Chapter 11: Inferences
Lab Activity 53: Making VALID Inferences and Avoiding Invalid Conclusions
To draw logical conclusions based on inferences made from the details presented.
Step 2: Read the following "brain boggler," and then answer the questions that follow it. When you have finished, return to Activity 53 in your book and write the solution to the puzzle.
Stranger than Truth
You have undoubtedly heard of those mysterious islands where half the inhabitants always tell the truth and the other half always lie. Nobody seems to have actually visited one of those islands, but everyone knows of someone who has, someone who found himself at the fork in a road with a strange islander (who could be either a truth teller or a liar) and who was able to ask only one question to find the right path.
That's simple. So is the case where the islanders don't speak English and you have to interpret their response. It's even possible to find the right road if half of them are zombies or psycho killers and you are armed with one silly question.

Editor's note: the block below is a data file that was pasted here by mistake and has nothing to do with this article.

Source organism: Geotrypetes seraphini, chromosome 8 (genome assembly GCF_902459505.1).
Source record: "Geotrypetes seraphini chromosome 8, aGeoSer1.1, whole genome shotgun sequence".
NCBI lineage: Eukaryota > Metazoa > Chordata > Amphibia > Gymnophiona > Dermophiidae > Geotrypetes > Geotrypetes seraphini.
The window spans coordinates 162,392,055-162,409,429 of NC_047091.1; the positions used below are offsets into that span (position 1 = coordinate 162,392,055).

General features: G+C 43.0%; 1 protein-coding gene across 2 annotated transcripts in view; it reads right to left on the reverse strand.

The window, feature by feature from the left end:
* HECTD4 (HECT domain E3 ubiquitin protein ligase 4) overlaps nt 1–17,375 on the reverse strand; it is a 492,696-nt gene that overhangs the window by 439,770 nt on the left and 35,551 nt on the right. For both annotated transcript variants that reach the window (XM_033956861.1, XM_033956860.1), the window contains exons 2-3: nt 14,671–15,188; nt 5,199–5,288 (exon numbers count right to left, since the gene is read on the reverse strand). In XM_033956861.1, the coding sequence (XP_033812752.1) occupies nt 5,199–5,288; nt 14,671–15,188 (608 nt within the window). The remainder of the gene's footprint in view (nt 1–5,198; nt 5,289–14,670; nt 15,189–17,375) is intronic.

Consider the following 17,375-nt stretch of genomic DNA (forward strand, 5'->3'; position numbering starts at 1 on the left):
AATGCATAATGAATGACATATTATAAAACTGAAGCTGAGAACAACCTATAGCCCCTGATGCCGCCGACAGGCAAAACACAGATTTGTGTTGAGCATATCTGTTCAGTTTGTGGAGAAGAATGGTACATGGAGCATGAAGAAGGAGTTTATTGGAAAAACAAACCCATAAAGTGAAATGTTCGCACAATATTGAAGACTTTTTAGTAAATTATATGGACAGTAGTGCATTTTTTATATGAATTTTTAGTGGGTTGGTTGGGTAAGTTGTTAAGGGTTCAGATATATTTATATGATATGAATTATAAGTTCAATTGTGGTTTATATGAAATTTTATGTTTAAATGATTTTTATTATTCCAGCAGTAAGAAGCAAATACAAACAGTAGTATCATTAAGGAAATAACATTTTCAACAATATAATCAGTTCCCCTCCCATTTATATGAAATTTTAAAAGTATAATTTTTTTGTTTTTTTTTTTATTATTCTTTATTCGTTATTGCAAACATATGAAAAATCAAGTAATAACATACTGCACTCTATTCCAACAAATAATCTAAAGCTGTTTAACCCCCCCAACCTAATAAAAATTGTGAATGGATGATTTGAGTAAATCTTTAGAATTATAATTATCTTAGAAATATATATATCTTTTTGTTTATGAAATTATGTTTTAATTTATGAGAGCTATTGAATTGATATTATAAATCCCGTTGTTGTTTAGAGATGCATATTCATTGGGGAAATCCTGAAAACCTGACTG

I once found myself on an island that made those places look like Romper Room. Picture, if you will, the Isle of Row, a one-acre forsaken swatch of desert in the middle of the Sea of Troubles. Despite its diminutive size, Row has no less than four kinds of people, all outwardly indistinguishable from one another. There are the members of the First Family, who always tell the truth, and the Pretenders, who never do. There are the Eccentrics, who may or may not tell the truth, depending on whim. Finally there are the Wimps, who are incapable of speaking unless they have heard one of the other kinds of people speak, and then they obsequiously chime in.
One day, as luck would have it, I found myself at the only crossroads on the island, facing four possible routes. Three Rowans stood by, milling about, and I had only two questions to ask in order to reach, as directly as possible, the fabled 100-foot Tower of Schmooze, the island's premier, albeit only, tourist attraction. What did I do?
Yours in pursuit of truth,
—Discover, January 1991, p. 98.
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